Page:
Migrating existing workloads between clouds is a necessity for a large number of use cases, especially for user moving from traditional virtualization technologies like VMware vSphere or Microsoft System Center VMM to Azure / Azure Stack, OpenStack, Amazon AWS or Google Cloud. Furthermore, cloud to cloud migrations, like AWS to Azure are also a common requirement.
Project Coriolis™ addresses exactly those requirements, in particular migrating Linux (Ubuntu, Red Hat / CentOS, Oracle Linux, SUSE, Debian, Fedora) and Windows virtual machine, templates, storage and networking configurations.
There are some tricky scenarios where Coriolis excels: to begin with, virtual machines need to be moved between different hypervisors, which means including new operating system drivers and tools, for example cloud-init / cloudbase-init in the OpenStack use case, LIS kernel modules on Hyper-V and Azure and so on.
The goal of this project is to make sure that the process is completely seamless for the user and Cloudbase Solutions has a large experience and track record in addressing those scenarios, so the next natural step was to ensure it can be fully automated!
Scalability and fault tolerance
What about having multiple tenants migrating hundreds of virtual machines in parallel? To address that, Coriolis is based on a microservices architecture with scalability and fault tolerance as a primary goal in mind.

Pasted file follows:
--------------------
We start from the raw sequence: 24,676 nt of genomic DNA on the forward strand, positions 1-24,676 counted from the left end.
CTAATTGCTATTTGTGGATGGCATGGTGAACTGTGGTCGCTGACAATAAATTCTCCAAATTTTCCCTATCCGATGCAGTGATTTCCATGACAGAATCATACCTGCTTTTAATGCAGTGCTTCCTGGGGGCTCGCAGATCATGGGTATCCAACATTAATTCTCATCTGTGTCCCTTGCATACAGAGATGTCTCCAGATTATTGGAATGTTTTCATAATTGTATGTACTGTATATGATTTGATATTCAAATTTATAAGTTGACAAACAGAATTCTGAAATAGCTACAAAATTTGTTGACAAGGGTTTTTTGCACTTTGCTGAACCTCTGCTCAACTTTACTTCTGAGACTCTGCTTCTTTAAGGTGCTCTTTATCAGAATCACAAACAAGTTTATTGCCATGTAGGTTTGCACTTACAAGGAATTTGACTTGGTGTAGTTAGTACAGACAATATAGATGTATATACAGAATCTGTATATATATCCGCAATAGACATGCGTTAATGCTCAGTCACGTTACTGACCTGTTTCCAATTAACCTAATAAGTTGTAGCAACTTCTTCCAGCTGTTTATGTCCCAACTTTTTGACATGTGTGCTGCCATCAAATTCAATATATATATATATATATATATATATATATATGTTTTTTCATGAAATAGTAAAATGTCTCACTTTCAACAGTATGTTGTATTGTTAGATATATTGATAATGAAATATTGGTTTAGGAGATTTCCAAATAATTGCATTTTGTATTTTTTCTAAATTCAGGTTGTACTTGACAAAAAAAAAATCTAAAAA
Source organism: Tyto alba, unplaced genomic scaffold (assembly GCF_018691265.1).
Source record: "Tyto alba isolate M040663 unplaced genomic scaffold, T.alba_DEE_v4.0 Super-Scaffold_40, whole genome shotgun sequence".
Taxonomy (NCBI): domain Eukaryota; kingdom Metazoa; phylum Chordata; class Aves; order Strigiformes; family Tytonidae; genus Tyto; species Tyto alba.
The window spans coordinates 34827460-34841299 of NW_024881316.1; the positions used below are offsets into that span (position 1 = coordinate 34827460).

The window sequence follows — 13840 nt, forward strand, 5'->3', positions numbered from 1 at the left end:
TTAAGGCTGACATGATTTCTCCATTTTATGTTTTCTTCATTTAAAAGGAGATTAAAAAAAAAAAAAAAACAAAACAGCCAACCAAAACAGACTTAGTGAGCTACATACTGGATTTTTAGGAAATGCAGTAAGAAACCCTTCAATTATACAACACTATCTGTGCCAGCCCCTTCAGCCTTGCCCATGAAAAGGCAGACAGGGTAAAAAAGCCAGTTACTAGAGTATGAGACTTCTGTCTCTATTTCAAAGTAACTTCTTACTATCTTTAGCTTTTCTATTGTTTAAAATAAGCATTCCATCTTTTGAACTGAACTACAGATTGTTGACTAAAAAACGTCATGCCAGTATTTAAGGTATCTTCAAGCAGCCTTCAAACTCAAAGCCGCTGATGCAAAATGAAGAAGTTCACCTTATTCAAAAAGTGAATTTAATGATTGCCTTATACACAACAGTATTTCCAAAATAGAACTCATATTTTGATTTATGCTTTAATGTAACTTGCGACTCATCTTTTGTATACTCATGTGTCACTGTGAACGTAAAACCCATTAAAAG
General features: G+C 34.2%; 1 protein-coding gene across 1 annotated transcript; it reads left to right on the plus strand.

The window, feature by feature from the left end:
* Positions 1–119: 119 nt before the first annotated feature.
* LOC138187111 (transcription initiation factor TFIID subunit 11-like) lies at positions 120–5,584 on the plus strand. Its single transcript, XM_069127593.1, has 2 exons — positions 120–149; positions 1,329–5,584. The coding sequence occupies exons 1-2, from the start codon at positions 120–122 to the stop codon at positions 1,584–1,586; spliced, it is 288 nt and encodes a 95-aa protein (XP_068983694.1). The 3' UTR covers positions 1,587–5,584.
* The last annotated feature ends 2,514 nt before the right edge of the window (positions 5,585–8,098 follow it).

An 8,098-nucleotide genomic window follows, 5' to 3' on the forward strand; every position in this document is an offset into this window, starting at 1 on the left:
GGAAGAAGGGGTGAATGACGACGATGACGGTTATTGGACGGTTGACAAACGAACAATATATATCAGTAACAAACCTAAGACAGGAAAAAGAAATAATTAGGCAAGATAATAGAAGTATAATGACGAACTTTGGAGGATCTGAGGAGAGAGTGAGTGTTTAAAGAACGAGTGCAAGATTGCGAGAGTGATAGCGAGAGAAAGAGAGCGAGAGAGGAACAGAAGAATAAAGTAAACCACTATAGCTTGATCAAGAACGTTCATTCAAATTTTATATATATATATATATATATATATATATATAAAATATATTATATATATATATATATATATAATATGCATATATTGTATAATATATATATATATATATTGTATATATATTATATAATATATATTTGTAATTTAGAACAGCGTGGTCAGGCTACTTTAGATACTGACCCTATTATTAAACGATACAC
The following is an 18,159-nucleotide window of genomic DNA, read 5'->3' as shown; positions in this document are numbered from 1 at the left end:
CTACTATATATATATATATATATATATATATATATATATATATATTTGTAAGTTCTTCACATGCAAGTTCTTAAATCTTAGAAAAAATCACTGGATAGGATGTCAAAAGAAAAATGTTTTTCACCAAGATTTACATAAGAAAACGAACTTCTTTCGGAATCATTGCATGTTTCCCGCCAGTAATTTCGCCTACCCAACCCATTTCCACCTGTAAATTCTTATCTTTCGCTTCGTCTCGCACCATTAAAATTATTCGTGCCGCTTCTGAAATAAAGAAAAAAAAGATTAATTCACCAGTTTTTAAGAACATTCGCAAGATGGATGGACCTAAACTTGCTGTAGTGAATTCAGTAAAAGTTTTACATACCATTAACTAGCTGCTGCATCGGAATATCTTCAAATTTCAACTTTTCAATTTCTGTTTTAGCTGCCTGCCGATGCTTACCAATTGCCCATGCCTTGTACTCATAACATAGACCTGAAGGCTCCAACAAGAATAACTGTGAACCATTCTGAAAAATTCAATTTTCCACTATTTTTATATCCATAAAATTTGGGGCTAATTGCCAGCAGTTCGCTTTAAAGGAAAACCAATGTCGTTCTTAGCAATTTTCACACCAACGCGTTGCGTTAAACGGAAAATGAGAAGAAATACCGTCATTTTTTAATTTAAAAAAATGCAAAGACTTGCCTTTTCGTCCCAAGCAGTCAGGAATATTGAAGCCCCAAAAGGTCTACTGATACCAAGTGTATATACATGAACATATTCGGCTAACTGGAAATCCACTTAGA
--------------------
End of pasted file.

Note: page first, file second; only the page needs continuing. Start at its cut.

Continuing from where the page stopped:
Identity management is based on Keystone, to allow easy integration with OpenStack, Active Directory and Azure, offering easy project based multi-tenancy.
Last but not least, security plays an important role. Where do we store the secrets containing the credentials required to connect to a cloud in a secure way? For this we are primarily leveraging OpenStack’s Barbican project, Azure Key Vault or other market standard solutions thanks to a flexible interface.
We’re also leveraging lots of OpenStack Oslo components for most of the services, from the WSGI based APIs down to AMQP messaging.
Coriolis provides a simple and powerful REST API, that can be consumed with a web, command line or custom interface.
Additionally, Coriolis can allow hybrid scenarios where the target cloud is used for handling workload expansions on a public cloud while still maintaining an on-premise infrastructure.
Where can I learn more?
Command-line client tools are available on Pypi.
Here’s also a set of Youtube videos showing how to use Coriolis to migrate Windows Server, Ubuntu, RHEL, SUSE, CentOS and Debian virtual machines from VMware vSphere to OpenStack.
What about the name?
The Coriolis effect is a force that in meteorology affects the migration of air masses (and thus, clouds) forming the familiar rotating patterns visible in satellite images. Since this project is about cloud migrations, that’s how it started and the name stuck!